AAU’s Business and Finance club and Black Student Union united on Tuesday, September 20 to host the “Brunch to Bridge the Gap,” dissecting an old, yet unresolved topic: inequality and the gender pay gap.

Jean Kallenburg, Student Council President and board member of the Business and Finance club, opened the panel with a walk down Wall Street where women immediately face an obstacle termed the “broken ladder rung:” a barricade based on gender bias that hinders climbing the corporate ladder, as is evident in the disparity between male and female promotions in business.

Compared to men, only 2.4% of female start-ups get funded. Additionally, there is hesitancy to promote women because men do not want to be managed by women, Kallenburg said.

Rooted in culture, the “broken rung” is difficult to eradicate but discussing the issue highlights the gender pay gap in financial services. A lack of female representation and role models in media and the business world coupled with stereotypes causes the metaphorical ladder to break, according to Kallenburg. 

Student Council President Jean Kallenburg speaking on women in finance

While companies appear to promote diversity within businesses, it is hard to tell whether or not it is a facade created in response to an outcry and driven by self-promotion. Women must seize leadership positions to become the role models that propel future generations of businesswomen.

Lindsey Sipplen, Black Student Union President and board member of Business and Finance club, identified the antagonist to the gender pay gap as a lack of respect, emerging as disguised prejudice in the workplace and at home.

“Instead of saying ‘women can’t work here; women can’t do this job,’ they say ‘that skirt is too short, it’s unprofessional’ or ‘black women’s natural hair is not professional,’” Sipplen said. These encrypted comments exemplify how women’s bodies, not their work, are evaluated in the workplace. 

Black Student Union President Lindsey Sipplen discusses paying women in non-monetary ways

In a home environment women receive similar prejudice, battling predetermined conventions such as not having both children and a career while men are not associated with this taboo, according to Sipplen. Solutions to fighting prejudice included challenging our own double standards, providing a platform to listen to women, and honouring women’s work through equal pay.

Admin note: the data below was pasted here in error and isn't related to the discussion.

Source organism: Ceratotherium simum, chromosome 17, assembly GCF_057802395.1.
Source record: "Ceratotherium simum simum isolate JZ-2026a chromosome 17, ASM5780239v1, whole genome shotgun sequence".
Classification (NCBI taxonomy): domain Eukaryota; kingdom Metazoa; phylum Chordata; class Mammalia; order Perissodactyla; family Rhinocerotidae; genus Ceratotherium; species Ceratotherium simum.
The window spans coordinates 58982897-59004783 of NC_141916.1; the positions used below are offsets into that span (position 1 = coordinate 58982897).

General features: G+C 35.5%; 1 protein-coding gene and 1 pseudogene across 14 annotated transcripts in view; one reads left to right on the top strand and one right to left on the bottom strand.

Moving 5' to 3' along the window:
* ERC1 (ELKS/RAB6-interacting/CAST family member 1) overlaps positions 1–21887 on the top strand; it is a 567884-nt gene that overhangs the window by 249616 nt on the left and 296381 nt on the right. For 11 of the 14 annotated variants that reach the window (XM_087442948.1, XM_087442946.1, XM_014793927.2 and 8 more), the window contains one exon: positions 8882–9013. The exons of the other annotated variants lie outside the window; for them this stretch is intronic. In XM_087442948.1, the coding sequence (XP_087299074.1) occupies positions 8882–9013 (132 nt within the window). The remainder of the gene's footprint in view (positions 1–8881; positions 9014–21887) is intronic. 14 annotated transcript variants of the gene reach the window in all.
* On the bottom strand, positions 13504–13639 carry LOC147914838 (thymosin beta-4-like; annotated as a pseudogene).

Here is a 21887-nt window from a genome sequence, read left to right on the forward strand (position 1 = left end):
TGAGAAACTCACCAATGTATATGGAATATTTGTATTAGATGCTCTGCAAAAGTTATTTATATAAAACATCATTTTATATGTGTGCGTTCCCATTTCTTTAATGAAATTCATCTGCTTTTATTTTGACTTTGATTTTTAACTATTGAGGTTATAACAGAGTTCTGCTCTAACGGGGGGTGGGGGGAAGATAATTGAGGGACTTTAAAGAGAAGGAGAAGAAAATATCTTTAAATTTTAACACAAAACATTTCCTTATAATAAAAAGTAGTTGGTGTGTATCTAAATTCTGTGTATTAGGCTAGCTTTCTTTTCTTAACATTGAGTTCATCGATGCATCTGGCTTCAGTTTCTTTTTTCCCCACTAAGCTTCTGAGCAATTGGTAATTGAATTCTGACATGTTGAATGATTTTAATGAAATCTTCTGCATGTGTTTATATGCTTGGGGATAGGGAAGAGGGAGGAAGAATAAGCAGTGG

The panelist line-up concluded with Lennon Wall Editor-in-Chief, Abigail Calandra, addressing women and the pay gap in journalism. Diversity within journalism would not just align with equality; it overrides biases and maintains the principles of journalism. However, according to Calandra, this is not the reality.

Lennon Wall Editor in Chief Abigail Calandra

For example, women are portrayed similarly in films across careers. Kallenburg sighted how The Wolf of Wall Street presents business as a male dominated industry, dissuading women to be a part of it. 

Calandra shared that The Post was a major influence on her decision to pursue journalism. However, her purpose for speaking about the film was to emphasize its failure to represent Katherine Graham’s role in the release of the Pentagon Papers despite her ownership of The Washington Post from 1963-91.

Despite the despondent reality surrounding this issue, the discussions revealed small yet positive actions at AAU—movement in the right direction. The 2022 fall semester sees the start-up of the new club Black Students Union and the collaboration of student clubs to address these problems in society today.

Lennon Wall and the Business and Finance club boast a female staff majority. The event coordinators were pleased with the turnout for the first event held with this initiative, and with increased promotion they have high expectations to increase awareness surrounding inequality and the gender pay gap in the future.